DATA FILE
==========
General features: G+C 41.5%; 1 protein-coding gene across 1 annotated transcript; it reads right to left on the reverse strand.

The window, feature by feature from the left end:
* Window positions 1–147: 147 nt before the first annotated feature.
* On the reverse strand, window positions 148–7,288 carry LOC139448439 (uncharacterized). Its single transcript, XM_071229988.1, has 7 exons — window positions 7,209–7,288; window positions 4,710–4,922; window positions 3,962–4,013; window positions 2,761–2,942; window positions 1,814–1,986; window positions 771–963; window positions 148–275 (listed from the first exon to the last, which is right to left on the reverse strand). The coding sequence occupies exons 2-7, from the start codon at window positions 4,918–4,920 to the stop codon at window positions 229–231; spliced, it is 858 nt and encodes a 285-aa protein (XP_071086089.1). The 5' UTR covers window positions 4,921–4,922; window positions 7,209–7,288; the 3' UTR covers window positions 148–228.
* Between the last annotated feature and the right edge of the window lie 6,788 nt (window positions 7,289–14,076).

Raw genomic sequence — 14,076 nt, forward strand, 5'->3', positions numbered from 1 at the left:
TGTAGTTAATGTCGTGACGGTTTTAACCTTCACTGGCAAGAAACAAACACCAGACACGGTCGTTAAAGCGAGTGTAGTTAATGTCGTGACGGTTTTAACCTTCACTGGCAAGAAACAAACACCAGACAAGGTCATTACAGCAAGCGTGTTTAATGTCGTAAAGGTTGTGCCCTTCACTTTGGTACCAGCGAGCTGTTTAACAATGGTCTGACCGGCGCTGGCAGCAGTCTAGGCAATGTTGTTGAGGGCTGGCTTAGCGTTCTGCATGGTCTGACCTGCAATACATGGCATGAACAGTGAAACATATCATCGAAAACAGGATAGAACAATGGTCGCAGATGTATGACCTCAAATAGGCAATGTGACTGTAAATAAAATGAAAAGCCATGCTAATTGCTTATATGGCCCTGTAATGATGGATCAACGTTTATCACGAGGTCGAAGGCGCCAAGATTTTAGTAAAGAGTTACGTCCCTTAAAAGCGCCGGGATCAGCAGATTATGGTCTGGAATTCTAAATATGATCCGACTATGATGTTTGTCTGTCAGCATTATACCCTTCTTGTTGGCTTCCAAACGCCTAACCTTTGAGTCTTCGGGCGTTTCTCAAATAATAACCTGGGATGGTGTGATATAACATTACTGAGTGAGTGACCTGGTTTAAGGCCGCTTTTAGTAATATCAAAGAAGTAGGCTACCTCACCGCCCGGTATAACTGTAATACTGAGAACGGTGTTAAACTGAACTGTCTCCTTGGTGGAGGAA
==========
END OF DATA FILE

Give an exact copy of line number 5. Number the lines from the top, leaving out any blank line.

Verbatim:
* Between the last annotated feature and the right edge of the window lie 6,788 nt (window positions 7,289–14,076).